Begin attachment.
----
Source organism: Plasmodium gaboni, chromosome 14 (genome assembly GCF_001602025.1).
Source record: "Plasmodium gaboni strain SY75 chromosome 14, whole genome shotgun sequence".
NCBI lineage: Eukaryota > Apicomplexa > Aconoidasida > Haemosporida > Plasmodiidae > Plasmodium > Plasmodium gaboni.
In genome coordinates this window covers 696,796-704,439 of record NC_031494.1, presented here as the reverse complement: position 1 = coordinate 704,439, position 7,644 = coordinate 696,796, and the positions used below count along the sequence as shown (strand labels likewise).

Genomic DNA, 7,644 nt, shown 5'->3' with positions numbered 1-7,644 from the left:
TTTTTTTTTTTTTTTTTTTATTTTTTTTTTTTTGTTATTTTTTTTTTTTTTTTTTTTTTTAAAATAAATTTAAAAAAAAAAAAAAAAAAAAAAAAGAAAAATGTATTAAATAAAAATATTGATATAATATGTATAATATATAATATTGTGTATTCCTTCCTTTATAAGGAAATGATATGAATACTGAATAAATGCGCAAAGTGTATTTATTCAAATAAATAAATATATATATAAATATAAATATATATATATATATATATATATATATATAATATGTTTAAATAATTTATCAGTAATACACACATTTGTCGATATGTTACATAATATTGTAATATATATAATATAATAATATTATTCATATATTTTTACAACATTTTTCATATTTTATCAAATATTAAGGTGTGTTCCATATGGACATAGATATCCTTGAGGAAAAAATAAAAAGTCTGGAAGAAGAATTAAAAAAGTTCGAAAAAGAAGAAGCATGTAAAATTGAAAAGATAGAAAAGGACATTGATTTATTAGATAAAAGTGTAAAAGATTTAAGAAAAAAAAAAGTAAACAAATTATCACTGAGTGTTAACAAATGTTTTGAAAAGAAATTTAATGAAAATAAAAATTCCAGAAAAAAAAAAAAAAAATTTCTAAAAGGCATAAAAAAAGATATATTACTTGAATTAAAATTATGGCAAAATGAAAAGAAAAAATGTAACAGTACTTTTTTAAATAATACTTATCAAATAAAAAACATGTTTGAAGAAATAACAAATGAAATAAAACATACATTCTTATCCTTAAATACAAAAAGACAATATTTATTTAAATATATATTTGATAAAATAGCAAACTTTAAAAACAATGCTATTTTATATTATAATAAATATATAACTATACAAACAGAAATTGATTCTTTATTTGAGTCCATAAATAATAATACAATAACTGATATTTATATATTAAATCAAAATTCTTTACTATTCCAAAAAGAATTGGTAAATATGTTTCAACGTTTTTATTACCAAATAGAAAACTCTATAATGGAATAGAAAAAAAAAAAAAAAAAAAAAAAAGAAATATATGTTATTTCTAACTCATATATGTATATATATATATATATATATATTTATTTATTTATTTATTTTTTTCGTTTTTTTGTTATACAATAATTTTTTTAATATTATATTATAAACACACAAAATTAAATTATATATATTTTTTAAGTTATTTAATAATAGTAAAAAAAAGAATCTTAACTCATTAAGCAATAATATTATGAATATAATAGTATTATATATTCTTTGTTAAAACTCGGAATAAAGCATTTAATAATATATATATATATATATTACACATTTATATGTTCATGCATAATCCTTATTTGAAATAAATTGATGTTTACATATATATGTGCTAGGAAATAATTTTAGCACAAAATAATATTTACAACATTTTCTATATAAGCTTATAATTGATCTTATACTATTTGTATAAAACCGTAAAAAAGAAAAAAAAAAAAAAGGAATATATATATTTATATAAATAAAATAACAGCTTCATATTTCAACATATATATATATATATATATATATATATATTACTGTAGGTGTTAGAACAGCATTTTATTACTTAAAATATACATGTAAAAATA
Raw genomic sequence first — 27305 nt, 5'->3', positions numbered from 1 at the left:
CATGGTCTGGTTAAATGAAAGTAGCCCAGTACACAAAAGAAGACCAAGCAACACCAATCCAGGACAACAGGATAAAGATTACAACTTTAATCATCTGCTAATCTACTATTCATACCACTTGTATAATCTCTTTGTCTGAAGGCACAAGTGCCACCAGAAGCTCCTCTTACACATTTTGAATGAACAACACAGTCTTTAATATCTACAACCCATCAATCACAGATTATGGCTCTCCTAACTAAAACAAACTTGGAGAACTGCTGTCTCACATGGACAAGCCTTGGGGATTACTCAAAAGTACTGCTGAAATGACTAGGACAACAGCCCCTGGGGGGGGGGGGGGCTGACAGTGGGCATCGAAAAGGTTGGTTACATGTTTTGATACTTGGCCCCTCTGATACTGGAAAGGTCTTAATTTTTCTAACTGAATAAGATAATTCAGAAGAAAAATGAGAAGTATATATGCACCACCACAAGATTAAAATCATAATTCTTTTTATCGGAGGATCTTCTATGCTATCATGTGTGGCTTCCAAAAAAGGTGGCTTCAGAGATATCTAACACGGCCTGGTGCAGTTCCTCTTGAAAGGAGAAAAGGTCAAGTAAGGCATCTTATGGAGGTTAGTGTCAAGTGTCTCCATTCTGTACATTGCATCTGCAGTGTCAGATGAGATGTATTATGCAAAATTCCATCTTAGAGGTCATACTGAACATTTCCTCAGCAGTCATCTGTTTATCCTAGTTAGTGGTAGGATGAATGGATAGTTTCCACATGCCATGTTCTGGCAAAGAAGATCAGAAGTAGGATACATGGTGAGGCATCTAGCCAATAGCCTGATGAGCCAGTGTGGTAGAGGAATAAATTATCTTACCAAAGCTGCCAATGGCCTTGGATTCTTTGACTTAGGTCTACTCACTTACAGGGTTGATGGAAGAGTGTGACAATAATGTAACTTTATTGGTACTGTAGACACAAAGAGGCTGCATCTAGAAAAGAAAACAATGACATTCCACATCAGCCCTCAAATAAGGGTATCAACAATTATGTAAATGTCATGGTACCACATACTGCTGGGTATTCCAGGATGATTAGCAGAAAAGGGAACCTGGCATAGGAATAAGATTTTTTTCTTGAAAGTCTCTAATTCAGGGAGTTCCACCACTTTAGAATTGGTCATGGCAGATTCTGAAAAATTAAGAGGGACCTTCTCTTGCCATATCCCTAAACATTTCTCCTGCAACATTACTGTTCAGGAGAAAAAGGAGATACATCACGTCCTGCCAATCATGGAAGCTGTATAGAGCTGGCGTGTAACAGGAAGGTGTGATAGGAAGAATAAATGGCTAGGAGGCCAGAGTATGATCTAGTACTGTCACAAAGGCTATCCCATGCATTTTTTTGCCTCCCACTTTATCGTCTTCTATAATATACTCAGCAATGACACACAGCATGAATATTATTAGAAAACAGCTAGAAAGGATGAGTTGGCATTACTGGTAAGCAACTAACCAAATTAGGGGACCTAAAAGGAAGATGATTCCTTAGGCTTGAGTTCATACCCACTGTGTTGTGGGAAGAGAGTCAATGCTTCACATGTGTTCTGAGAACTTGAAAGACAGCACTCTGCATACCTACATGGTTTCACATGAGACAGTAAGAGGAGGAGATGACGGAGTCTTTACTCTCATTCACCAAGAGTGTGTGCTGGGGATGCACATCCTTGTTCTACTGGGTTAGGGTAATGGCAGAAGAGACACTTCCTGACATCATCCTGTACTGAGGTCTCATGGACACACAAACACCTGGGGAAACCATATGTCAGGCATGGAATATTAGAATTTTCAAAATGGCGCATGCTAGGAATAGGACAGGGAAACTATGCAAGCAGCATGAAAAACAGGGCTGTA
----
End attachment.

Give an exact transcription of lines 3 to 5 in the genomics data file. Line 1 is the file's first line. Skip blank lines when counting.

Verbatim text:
NCBI lineage: Eukaryota > Apicomplexa > Aconoidasida > Haemosporida > Plasmodiidae > Plasmodium > Plasmodium gaboni.
In genome coordinates this window covers 696,796-704,439 of record NC_031494.1, presented here as the reverse complement: position 1 = coordinate 704,439, position 7,644 = coordinate 696,796, and the positions used below count along the sequence as shown (strand labels likewise).

Genomic DNA, 7,644 nt, shown 5'->3' with positions numbered 1-7,644 from the left: